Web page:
The building is projected to be around 30,000 square feet and it sits on a lot that is located between Downtown Knoxville and Downtown N. Knoxville.

Wallace said that she and the board are “looking to find the most beneficial both economically but also to the general community as a whole, use of that structure.”

The project could take up to three years to be completed.

 

 

 

 

 

 

 

 

 

 

 

 

 

 

 

 

 

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The Fight for the Unseen

City Council meeting exposed discrimination against Knoxville’s homeless.

Peggy Sue Morrow, a current homeless resident of Knoxville, made her way to the podium and began to directly address the City Council Board by reciting the Bill of Rights. Following her introduction Morrow stated, “The police have been harassing me, moving me everywhere, and taking all of my belongings…the police told me I have three choices: to go to KARM, to go to jail, or get a ticket out of the county.”

Morrow went on to explain her personal experience with KARM anIMG_6120d how those who stay there are not treated like human beings. She then addressed how those getting tickets “out of the county” are only sent back to Knoxville upon their arrival to these new cities.

Once living on a now-raided piece of land beneath a wooded area, Morrow gave insight into what it is like for Knoxville’s homeless population to fear authorities on a day to day basis. When speaking about commuting to her then home, Morrow said, “I had to crawl up a hill to hide from the police, and when it rained, I had to crawl through the mud just to get up that hill.”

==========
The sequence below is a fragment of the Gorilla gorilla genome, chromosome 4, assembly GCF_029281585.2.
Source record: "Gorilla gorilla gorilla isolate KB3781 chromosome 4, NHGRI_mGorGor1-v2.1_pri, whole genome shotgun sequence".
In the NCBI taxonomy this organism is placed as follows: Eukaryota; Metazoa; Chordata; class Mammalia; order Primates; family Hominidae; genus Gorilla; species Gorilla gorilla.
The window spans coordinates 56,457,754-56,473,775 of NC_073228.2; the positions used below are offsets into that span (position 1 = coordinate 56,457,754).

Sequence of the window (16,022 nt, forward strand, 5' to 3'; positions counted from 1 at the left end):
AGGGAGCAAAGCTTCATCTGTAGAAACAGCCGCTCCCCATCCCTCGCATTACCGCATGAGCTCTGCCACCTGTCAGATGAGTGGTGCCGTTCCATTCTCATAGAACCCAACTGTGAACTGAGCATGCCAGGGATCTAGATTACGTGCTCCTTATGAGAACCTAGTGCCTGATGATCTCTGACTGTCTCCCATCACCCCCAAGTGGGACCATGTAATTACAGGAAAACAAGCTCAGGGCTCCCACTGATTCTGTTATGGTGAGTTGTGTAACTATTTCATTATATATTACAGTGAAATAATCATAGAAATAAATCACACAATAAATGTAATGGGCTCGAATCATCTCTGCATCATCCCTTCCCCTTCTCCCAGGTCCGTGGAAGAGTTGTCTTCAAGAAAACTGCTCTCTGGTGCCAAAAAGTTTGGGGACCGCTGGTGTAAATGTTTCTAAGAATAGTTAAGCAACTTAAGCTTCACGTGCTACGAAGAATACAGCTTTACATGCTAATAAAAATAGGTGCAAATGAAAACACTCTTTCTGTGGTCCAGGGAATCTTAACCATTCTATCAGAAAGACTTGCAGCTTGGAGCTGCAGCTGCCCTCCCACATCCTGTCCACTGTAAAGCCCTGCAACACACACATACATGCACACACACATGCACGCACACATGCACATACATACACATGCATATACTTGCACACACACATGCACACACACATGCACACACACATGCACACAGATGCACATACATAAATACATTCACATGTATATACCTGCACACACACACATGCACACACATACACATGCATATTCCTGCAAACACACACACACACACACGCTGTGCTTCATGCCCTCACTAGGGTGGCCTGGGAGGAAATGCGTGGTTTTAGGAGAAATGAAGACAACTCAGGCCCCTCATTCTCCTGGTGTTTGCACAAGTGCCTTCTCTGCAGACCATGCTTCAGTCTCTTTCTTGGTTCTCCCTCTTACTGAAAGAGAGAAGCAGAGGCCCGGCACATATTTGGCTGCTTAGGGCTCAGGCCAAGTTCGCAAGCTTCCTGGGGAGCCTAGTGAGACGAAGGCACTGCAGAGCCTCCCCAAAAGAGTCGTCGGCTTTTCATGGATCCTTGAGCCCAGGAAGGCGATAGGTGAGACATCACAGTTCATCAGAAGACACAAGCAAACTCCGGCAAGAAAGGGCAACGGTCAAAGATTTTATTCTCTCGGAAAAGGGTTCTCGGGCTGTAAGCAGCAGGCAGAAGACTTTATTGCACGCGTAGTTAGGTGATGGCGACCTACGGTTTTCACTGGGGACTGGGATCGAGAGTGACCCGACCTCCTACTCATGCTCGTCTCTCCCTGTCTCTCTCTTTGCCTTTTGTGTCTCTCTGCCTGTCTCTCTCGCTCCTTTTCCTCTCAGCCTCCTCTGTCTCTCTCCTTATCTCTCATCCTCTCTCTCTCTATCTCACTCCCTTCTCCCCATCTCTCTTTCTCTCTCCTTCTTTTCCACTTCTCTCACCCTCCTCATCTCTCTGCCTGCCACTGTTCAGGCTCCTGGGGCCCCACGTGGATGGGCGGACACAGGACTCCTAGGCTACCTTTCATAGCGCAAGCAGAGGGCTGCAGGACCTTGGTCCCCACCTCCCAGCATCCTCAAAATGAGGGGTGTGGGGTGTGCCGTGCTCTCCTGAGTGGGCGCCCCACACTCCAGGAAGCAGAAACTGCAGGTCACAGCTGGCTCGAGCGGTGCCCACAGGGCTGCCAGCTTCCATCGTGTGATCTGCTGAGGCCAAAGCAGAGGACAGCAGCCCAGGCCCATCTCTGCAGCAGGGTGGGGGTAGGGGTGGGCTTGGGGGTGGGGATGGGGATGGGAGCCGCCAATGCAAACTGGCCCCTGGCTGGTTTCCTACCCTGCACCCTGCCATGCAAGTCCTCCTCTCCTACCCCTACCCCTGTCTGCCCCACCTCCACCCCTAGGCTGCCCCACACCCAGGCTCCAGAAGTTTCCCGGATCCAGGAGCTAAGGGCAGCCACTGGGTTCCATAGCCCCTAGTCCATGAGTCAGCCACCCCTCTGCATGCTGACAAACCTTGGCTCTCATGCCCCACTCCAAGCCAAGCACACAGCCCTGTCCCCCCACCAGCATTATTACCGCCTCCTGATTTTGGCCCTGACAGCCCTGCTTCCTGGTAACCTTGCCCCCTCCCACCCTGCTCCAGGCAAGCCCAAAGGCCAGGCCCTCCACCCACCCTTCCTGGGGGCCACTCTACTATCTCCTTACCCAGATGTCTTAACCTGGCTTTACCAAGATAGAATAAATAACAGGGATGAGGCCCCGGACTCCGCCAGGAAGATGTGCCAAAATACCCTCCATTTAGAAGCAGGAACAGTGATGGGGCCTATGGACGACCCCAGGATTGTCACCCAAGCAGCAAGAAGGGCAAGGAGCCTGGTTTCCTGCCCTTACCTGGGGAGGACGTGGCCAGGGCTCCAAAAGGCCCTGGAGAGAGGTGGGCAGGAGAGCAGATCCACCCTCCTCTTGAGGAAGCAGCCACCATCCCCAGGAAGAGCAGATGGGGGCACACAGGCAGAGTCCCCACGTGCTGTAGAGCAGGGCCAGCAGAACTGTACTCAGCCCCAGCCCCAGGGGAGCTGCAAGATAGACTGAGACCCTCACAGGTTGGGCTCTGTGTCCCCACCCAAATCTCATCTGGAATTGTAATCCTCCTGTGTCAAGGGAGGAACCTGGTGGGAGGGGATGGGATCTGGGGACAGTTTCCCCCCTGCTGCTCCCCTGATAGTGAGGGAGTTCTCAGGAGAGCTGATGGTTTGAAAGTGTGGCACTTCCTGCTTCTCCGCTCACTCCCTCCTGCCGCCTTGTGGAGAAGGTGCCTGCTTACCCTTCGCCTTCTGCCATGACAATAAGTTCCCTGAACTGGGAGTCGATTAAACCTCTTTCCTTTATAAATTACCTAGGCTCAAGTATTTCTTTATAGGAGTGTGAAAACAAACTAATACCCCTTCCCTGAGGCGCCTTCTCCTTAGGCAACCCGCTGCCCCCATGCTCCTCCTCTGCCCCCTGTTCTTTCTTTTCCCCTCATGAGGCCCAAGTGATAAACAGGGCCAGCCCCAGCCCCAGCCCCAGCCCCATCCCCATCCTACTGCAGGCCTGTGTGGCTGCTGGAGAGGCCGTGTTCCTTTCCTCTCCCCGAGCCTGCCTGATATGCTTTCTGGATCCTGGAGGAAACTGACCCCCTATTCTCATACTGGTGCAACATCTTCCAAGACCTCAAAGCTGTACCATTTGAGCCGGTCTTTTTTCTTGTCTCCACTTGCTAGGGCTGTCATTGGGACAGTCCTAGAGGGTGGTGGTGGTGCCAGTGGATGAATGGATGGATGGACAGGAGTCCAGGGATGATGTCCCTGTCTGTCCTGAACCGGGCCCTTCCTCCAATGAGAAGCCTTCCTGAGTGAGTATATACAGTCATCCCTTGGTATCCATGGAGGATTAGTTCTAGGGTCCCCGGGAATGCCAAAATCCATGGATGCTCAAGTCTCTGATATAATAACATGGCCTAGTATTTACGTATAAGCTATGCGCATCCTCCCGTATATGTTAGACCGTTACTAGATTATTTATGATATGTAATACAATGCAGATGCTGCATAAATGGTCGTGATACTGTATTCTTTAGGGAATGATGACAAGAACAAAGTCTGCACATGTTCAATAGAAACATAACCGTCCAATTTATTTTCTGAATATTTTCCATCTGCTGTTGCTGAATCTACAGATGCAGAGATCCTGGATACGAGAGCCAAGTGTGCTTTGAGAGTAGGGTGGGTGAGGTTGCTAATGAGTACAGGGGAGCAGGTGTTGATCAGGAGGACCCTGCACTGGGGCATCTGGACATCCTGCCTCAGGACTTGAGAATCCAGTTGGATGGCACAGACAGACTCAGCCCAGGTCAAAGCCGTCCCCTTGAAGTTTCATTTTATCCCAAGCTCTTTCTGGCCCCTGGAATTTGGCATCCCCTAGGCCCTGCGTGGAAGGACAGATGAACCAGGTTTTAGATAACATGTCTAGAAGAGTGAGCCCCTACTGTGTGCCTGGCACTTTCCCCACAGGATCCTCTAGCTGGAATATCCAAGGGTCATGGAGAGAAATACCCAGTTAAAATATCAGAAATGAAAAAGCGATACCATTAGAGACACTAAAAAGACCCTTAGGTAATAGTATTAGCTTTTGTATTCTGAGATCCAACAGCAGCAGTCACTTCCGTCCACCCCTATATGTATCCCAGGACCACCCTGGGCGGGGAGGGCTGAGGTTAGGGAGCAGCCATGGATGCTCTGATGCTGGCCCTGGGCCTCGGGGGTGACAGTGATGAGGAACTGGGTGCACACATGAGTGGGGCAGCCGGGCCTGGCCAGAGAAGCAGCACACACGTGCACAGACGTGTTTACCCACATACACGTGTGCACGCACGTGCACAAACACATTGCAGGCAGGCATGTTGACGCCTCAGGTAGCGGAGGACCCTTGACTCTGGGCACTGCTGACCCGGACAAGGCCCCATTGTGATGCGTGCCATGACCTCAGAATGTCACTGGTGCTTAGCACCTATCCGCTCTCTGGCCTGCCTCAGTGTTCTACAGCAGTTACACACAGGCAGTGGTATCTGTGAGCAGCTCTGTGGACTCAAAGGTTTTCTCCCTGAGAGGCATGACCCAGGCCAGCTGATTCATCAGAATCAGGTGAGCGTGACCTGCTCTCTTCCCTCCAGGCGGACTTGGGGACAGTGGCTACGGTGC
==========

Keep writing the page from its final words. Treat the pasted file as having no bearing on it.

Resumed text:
Even those who are not homeless have noticed the maltreatment of Knoxville’s homeless population.

Becky Swanson, a housewife, held the four children of her friend Jennifer Graves as she began to speak on Graves’s behalf at the podium. Soon after Swanson befriended Graves, Swanson found out that Graves was homeless and was living in a car with her four children.

When speaking about the homeless population of Knoxville Swanson stated, “These people affect me and I want to see them helped, but I see that there is no help. I’ve called shelters and they are full…we need a place for these people to go where they will not be harassed.”

According to Swanson a few hundred people do not make it into the shelters each night and Graves’s children are still spending the night in a car. Due to the lack of space in shelters, Swanson fears that Graves may have to send her children to a foster home.

Swanson closed the City Council meeting by emphasizing that the homeless are people who once had lives, and that they are working to get their lives back one day at a time.